Looks like this one will end in lawsuits. The interview with the union guy on CBC sounds like they are willfully destroying the infrastructure in place.

  • Reply to

    Looks Like a New 52 Week Low After Earnings

    by gp5561 Nov 8, 2014 6:00 AM
    shocklord_de shocklord_de Nov 13, 2014 7:51 AM Flag

    Lloyd Miller has been buying all the way down from $8 to $6 and now holds more than 5% as per the recent SC-13D/A.

  • Reply to

    question for veterans

    by shocklord_de Oct 22, 2014 4:15 AM
    shocklord_de shocklord_de Oct 24, 2014 1:19 AM Flag

    I'm also assuming it's the same guy. Just google smeenk and bresea and you'll find an article "cash liberator on trail of Bresea riches" that gives details of the struggle between Smeenk and Smith/MFC.
    Interesting that they somewhat "meet again" over the Cliffs carcass.

  • Reply to

    question for veterans

    by shocklord_de Oct 22, 2014 4:15 AM
    shocklord_de shocklord_de Oct 24, 2014 1:16 AM Flag

    mixed feelings when you read the management circular for the upcoming meeting.
    First, it's not happening on christmas in Hong Kong anymore, but holding it in November in Mexico City is hardly an improvement that will make corporate governance advocates jump for joy.
    The old consulting contract with MS has been terminated and a $1.8m fee was paid. Now he remains on board as "managing director" who oversees "special, strategic projects" and acts as "mentor" to the CEO (and is still getting paid very well). Interesting that they want to keep Chatterjee, the "expert on Indian politics and the Indian market" on board after all the multi-million dollar failures in India (e.g. Canoro and Magnum Minerals). Also I'd really like to know who is supposed to have bought the german Aluminium plants (see last quarterly filing), as the german commercial register filings show that Marlene Bryl (Smith's girl that also manages the german industrial parks) is now in charge of these businesses. Asset stripping? As always, more transparency from the company would prevent shareholders from always having to assume the worst.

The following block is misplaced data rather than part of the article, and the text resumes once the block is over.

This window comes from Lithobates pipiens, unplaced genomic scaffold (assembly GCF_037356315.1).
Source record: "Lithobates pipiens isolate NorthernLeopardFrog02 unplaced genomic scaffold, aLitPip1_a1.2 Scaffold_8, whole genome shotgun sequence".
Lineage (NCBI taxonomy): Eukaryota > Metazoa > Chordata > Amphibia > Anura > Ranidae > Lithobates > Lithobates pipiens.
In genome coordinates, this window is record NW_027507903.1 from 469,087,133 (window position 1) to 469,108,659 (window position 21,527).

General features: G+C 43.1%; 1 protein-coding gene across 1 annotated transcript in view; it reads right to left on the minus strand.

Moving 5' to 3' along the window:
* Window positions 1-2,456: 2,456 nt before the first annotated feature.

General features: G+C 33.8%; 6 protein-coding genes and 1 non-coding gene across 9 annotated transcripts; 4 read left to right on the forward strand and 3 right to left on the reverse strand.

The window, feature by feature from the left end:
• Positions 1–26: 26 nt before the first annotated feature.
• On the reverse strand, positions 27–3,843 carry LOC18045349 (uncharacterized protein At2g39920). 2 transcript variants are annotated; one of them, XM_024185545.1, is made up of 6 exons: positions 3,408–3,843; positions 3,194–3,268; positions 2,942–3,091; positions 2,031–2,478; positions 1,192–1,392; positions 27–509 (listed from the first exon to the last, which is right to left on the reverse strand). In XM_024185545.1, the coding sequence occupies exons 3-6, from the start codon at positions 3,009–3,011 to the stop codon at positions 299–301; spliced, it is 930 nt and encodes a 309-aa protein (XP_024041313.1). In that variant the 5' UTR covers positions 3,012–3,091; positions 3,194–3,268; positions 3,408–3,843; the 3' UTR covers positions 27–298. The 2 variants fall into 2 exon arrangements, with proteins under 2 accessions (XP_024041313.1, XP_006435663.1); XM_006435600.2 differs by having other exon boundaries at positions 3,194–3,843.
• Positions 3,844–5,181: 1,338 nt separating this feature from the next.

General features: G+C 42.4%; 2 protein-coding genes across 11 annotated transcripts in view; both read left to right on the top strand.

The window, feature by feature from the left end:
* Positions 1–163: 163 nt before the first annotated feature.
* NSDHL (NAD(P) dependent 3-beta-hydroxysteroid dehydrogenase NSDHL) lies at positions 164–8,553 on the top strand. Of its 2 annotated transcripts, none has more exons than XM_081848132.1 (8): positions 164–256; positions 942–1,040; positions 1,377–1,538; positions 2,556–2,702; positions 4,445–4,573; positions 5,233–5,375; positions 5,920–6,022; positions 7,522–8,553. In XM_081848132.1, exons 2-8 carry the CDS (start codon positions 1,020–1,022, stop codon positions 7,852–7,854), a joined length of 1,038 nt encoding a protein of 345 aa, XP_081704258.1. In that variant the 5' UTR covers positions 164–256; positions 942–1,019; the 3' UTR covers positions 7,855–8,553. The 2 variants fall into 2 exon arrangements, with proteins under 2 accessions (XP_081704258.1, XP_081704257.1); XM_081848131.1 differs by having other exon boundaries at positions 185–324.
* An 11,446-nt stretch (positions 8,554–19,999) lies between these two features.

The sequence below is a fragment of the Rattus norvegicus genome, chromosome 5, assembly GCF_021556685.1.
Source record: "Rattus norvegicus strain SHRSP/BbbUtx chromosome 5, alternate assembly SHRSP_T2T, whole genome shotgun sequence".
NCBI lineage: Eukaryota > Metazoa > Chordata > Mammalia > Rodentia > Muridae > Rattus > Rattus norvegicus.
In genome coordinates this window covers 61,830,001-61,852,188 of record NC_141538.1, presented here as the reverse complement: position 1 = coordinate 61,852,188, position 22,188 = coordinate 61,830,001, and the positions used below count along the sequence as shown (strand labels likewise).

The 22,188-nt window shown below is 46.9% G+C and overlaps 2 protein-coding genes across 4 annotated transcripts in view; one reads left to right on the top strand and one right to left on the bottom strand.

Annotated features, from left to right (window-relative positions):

• shocklord_de by shocklord_de Oct 22, 2014 4:15 AM Flag

    Is Frank Smeenk from KWG resources, that currently has disputes/claims with CLF over their chromite projects, the same Frank Smeenk of MacDonald oil that clashed with MFC/Smith over Bresea back in the day?
    Also, it seems posts are disappearing at random on this board. Shame on Yahoo, they really ruined it good.